A mortgage lock, aka lock-in-period, is a period of time where the interest rate you’ve been offered on your mortgage won’t change between the offer and closing on the property.
Mortgage Lock definition and examples
Mortgage, or home loan rates can fluctuate daily, so as long as you have a lock-in on your mortgage you can be guaranteed you’ll get the interest rate you were offered, and as long as you close within the allotted time frame and there are no changes to the application of the loan during the closing period. Mortgage locks can be available for 30, 45 or 60 days.
For example, your lender might lock in your interest rate at 3.75 percent for 45 days. If your rates jump 5% during that period, you’ll still be offered 3.75 percent.
Btw – the different lock periods will impact the discount points and rate based on the length of time.
How much is a mortgage lock?
Mortgage locks aren’t free, but you won’t necessarily see a formal charge for it. You’ll usually be offered a rate with the mortgage lock cost already included. You might however be charged extra if you want to extend the time of your lock but this is something you should ask about from the outset.
If you want to check whether you have a locked-in mortgage rate, or for how long for, check the first page of your loan estimate.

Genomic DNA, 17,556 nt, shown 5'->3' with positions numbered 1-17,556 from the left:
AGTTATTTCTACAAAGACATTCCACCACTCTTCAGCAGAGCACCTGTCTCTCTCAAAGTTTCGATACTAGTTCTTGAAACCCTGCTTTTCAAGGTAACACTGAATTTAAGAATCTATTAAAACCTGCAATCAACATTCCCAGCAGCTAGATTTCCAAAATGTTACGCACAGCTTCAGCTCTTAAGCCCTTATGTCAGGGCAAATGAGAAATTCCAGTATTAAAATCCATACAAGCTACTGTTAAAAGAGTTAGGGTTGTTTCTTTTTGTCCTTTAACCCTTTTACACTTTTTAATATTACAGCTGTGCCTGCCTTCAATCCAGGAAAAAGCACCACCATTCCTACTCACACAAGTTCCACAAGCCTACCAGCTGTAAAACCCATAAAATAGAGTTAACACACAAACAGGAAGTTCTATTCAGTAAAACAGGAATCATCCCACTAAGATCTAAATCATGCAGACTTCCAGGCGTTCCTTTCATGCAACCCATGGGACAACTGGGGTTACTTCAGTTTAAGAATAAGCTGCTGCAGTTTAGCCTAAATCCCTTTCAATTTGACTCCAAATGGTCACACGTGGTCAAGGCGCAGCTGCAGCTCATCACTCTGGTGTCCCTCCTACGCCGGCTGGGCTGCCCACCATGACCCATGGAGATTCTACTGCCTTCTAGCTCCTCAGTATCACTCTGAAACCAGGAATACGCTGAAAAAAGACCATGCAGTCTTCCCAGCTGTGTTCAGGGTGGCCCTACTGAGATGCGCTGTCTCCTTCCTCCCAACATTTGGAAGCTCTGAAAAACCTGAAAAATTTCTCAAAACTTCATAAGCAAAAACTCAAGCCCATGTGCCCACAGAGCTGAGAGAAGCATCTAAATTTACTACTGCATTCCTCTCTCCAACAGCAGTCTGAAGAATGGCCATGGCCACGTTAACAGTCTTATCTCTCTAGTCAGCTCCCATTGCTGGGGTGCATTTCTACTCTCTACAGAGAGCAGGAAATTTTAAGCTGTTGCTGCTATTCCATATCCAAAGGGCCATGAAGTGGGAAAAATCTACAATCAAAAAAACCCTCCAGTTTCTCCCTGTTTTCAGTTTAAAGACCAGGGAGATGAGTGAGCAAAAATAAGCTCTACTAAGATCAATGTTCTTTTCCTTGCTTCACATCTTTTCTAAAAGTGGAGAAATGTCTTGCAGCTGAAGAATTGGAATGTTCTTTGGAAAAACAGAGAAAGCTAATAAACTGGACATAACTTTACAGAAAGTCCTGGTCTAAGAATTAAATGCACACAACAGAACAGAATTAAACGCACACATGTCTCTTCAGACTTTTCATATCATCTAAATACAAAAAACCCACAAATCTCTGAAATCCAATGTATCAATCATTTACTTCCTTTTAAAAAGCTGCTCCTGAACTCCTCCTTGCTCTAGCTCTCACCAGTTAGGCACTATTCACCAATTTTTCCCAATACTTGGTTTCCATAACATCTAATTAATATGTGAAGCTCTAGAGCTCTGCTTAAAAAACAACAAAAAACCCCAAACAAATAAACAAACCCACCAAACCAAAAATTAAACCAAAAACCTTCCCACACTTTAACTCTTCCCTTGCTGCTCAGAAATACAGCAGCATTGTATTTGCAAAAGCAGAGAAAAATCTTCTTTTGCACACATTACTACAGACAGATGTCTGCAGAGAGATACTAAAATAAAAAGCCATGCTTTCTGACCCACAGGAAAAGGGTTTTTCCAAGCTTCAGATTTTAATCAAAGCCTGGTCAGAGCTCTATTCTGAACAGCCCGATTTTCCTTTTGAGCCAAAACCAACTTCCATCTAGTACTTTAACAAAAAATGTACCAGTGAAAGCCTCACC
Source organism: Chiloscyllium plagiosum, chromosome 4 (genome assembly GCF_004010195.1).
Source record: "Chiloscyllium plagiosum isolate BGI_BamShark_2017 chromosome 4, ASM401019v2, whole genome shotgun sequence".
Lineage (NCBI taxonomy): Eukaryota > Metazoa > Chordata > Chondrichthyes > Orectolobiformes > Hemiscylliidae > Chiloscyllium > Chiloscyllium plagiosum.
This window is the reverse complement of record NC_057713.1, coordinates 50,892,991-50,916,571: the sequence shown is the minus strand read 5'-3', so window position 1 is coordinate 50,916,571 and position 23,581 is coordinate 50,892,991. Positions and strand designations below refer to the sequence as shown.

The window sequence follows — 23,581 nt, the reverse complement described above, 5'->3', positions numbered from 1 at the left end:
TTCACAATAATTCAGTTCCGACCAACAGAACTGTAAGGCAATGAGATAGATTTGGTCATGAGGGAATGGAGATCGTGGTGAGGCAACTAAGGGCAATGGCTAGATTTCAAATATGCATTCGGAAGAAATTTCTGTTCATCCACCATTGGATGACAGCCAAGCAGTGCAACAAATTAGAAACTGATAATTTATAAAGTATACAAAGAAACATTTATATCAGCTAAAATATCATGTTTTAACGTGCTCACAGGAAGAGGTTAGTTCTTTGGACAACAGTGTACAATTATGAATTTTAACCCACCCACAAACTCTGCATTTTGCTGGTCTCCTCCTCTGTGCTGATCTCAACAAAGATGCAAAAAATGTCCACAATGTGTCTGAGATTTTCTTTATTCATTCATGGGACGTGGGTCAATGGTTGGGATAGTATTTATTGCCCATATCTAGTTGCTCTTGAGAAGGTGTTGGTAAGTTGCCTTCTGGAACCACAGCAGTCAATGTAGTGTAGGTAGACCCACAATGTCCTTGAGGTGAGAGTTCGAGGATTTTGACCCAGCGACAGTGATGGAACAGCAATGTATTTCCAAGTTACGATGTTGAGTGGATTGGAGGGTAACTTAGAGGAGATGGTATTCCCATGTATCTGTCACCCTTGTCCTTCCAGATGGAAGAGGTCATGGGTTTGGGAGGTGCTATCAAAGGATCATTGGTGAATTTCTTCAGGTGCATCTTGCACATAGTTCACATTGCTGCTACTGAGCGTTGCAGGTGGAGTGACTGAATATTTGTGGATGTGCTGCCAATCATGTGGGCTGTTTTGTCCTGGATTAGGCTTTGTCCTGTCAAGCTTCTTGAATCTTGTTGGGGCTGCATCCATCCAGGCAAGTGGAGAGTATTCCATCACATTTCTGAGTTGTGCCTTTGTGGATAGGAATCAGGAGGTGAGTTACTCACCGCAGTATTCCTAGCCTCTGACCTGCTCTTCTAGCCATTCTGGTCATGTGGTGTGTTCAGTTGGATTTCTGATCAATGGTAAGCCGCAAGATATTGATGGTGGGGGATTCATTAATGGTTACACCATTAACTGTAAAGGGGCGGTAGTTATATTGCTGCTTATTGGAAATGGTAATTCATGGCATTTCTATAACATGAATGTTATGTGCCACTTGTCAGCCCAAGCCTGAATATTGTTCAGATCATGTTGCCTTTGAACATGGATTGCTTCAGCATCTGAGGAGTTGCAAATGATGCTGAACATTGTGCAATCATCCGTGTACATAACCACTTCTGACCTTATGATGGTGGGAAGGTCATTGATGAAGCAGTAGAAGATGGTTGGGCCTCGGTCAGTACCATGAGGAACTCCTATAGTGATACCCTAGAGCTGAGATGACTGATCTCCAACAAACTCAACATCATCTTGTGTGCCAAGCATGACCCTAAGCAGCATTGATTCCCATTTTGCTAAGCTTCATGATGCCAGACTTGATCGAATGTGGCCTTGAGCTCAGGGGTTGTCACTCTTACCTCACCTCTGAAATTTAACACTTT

When comparing banks, in addition to interest rate, you should look at bank fees such as commissions, underwriting fees, processing fees, etc. (anything under ‘section A. Origination charges’)
These will be different bank to bank, as title, appraisal, tax certificate fees, etc. will be the same no matter which lender is chosen.
Even if you secured a mortgage lock, it can still change if you made any changes to your application. For example, if you decided to change the type of loan, or downpayment.
Pro’s and Con’s of a mortgage lock
There’s always some risk when you take a mortgage lock. For instance, if the interest rates dipped during the time, the borrower wouldn’t be able to take advantage of it, similarly if the interest rates go up, the lender can’t take advantage. Also, once your rate is locked in, your lender will be more willing to move things and help you close – which could prove helpful in a tight closing window.